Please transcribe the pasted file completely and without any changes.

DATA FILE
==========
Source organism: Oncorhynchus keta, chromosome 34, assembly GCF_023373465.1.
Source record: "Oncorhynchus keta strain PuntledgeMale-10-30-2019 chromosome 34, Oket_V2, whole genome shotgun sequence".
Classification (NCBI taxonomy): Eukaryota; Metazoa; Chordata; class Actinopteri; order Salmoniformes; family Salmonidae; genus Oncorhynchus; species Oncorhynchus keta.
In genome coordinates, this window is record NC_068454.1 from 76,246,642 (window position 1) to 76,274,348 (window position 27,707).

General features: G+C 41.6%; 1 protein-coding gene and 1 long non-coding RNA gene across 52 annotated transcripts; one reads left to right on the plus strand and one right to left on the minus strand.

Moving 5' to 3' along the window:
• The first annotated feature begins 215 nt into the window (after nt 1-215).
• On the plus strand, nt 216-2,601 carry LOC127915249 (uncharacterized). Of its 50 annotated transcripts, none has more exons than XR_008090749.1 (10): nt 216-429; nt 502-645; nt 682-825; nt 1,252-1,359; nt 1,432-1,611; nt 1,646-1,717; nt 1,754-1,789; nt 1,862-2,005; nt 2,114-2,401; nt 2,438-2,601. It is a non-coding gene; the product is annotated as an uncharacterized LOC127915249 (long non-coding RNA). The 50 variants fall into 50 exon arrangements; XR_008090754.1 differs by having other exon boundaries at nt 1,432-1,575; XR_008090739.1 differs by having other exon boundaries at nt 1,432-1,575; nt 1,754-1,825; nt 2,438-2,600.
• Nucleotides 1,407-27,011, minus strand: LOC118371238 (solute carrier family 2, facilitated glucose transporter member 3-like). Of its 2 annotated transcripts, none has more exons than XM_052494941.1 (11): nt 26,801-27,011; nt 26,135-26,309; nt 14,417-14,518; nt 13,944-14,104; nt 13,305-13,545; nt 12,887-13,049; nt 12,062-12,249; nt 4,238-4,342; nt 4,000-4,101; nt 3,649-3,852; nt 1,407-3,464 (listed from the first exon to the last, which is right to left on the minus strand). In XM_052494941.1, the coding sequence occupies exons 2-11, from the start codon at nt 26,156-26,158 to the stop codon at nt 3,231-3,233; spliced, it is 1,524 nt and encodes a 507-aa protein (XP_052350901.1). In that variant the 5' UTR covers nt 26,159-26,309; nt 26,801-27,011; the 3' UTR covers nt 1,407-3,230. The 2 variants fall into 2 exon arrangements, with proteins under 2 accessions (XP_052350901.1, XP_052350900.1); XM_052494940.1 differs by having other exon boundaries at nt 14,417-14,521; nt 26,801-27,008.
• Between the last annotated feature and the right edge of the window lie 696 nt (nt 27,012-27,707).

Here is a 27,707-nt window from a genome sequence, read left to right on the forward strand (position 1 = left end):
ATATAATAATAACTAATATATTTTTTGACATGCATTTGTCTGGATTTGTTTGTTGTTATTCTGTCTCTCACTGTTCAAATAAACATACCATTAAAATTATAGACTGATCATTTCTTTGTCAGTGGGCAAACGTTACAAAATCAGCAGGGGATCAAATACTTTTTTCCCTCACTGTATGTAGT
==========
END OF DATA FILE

Source organism: Oncorhynchus keta, chromosome 34, assembly GCF_023373465.1.
Source record: "Oncorhynchus keta strain PuntledgeMale-10-30-2019 chromosome 34, Oket_V2, whole genome shotgun sequence".
Classification (NCBI taxonomy): Eukaryota; Metazoa; Chordata; class Actinopteri; order Salmoniformes; family Salmonidae; genus Oncorhynchus; species Oncorhynchus keta.
In genome coordinates, this window is record NC_068454.1 from 76,246,642 (window position 1) to 76,274,348 (window position 27,707).

General features: G+C 41.6%; 1 protein-coding gene and 1 long non-coding RNA gene across 52 annotated transcripts; one reads left to right on the plus strand and one right to left on the minus strand.

Moving 5' to 3' along the window:
• The first annotated feature begins 215 nt into the window (after nt 1-215).
• On the plus strand, nt 216-2,601 carry LOC127915249 (uncharacterized). Of its 50 annotated transcripts, none has more exons than XR_008090749.1 (10): nt 216-429; nt 502-645; nt 682-825; nt 1,252-1,359; nt 1,432-1,611; nt 1,646-1,717; nt 1,754-1,789; nt 1,862-2,005; nt 2,114-2,401; nt 2,438-2,601. It is a non-coding gene; the product is annotated as an uncharacterized LOC127915249 (long non-coding RNA). The 50 variants fall into 50 exon arrangements; XR_008090754.1 differs by having other exon boundaries at nt 1,432-1,575; XR_008090739.1 differs by having other exon boundaries at nt 1,432-1,575; nt 1,754-1,825; nt 2,438-2,600.
• Nucleotides 1,407-27,011, minus strand: LOC118371238 (solute carrier family 2, facilitated glucose transporter member 3-like). Of its 2 annotated transcripts, none has more exons than XM_052494941.1 (11): nt 26,801-27,011; nt 26,135-26,309; nt 14,417-14,518; nt 13,944-14,104; nt 13,305-13,545; nt 12,887-13,049; nt 12,062-12,249; nt 4,238-4,342; nt 4,000-4,101; nt 3,649-3,852; nt 1,407-3,464 (listed from the first exon to the last, which is right to left on the minus strand). In XM_052494941.1, the coding sequence occupies exons 2-11, from the start codon at nt 26,156-26,158 to the stop codon at nt 3,231-3,233; spliced, it is 1,524 nt and encodes a 507-aa protein (XP_052350901.1). In that variant the 5' UTR covers nt 26,159-26,309; nt 26,801-27,011; the 3' UTR covers nt 1,407-3,230. The 2 variants fall into 2 exon arrangements, with proteins under 2 accessions (XP_052350901.1, XP_052350900.1); XM_052494940.1 differs by having other exon boundaries at nt 14,417-14,521; nt 26,801-27,008.
• Between the last annotated feature and the right edge of the window lie 696 nt (nt 27,012-27,707).

Here is a 27,707-nt window from a genome sequence, read left to right on the forward strand (position 1 = left end):
ATATAATAATAACTAATATATTTTTTGACATGCATTTGTCTGGATTTGTTTGTTGTTATTCTGTCTCTCACTGTTCAAATAAACATACCATTAAAATTATAGACTGATCATTTCTTTGTCAGTGGGCAAACGTTACAAAATCAGCAGGGGATCAAATACTTTTTTCCCTCACTGTATGTAGT